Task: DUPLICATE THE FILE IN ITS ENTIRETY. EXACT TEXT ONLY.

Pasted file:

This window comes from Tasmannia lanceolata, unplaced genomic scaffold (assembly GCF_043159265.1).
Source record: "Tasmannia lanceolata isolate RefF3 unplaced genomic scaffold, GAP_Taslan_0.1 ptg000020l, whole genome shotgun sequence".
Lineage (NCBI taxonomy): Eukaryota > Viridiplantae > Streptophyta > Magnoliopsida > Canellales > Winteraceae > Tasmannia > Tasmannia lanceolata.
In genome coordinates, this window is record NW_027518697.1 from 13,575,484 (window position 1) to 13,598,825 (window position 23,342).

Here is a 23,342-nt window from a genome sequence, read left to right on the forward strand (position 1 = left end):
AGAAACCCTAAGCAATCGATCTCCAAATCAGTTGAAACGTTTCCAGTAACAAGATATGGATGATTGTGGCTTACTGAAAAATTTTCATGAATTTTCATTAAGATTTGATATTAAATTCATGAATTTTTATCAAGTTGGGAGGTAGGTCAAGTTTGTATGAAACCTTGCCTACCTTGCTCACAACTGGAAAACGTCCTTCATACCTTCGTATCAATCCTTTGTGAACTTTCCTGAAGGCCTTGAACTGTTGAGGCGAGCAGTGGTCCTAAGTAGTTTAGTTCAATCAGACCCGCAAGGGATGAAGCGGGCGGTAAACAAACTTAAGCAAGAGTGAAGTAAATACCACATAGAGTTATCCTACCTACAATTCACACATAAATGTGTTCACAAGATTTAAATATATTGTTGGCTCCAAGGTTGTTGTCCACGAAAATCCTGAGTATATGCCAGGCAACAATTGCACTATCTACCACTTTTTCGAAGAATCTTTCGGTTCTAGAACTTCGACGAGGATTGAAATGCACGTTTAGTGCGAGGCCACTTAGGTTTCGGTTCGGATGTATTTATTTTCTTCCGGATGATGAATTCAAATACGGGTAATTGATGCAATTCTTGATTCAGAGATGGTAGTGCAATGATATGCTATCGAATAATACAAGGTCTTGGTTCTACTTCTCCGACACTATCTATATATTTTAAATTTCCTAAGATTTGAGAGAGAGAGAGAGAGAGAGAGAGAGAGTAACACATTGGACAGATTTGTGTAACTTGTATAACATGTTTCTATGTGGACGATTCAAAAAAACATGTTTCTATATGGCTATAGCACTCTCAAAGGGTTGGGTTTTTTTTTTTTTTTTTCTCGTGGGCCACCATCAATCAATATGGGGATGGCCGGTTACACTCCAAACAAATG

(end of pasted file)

This window comes from Tasmannia lanceolata, unplaced genomic scaffold (assembly GCF_043159265.1).
Source record: "Tasmannia lanceolata isolate RefF3 unplaced genomic scaffold, GAP_Taslan_0.1 ptg000020l, whole genome shotgun sequence".
Lineage (NCBI taxonomy): Eukaryota > Viridiplantae > Streptophyta > Magnoliopsida > Canellales > Winteraceae > Tasmannia > Tasmannia lanceolata.
In genome coordinates, this window is record NW_027518697.1 from 13,575,484 (window position 1) to 13,598,825 (window position 23,342).

Here is a 23,342-nt window from a genome sequence, read left to right on the forward strand (position 1 = left end):
AGAAACCCTAAGCAATCGATCTCCAAATCAGTTGAAACGTTTCCAGTAACAAGATATGGATGATTGTGGCTTACTGAAAAATTTTCATGAATTTTCATTAAGATTTGATATTAAATTCATGAATTTTTATCAAGTTGGGAGGTAGGTCAAGTTTGTATGAAACCTTGCCTACCTTGCTCACAACTGGAAAACGTCCTTCATACCTTCGTATCAATCCTTTGTGAACTTTCCTGAAGGCCTTGAACTGTTGAGGCGAGCAGTGGTCCTAAGTAGTTTAGTTCAATCAGACCCGCAAGGGATGAAGCGGGCGGTAAACAAACTTAAGCAAGAGTGAAGTAAATACCACATAGAGTTATCCTACCTACAATTCACACATAAATGTGTTCACAAGATTTAAATATATTGTTGGCTCCAAGGTTGTTGTCCACGAAAATCCTGAGTATATGCCAGGCAACAATTGCACTATCTACCACTTTTTCGAAGAATCTTTCGGTTCTAGAACTTCGACGAGGATTGAAATGCACGTTTAGTGCGAGGCCACTTAGGTTTCGGTTCGGATGTATTTATTTTCTTCCGGATGATGAATTCAAATACGGGTAATTGATGCAATTCTTGATTCAGAGATGGTAGTGCAATGATATGCTATCGAATAATACAAGGTCTTGGTTCTACTTCTCCGACACTATCTATATATTTTAAATTTCCTAAGATTTGAGAGAGAGAGAGAGAGAGAGAGAGAGAGTAACACATTGGACAGATTTGTGTAACTTGTATAACATGTTTCTATGTGGACGATTCAAAAAAACATGTTTCTATATGGCTATAGCACTCTCAAAGGGTTGGGTTTTTTTTTTTTTTTTTCTCGTGGGCCACCATCAATCAATATGGGGATGGCCGGTTACACTCCAAACAAATG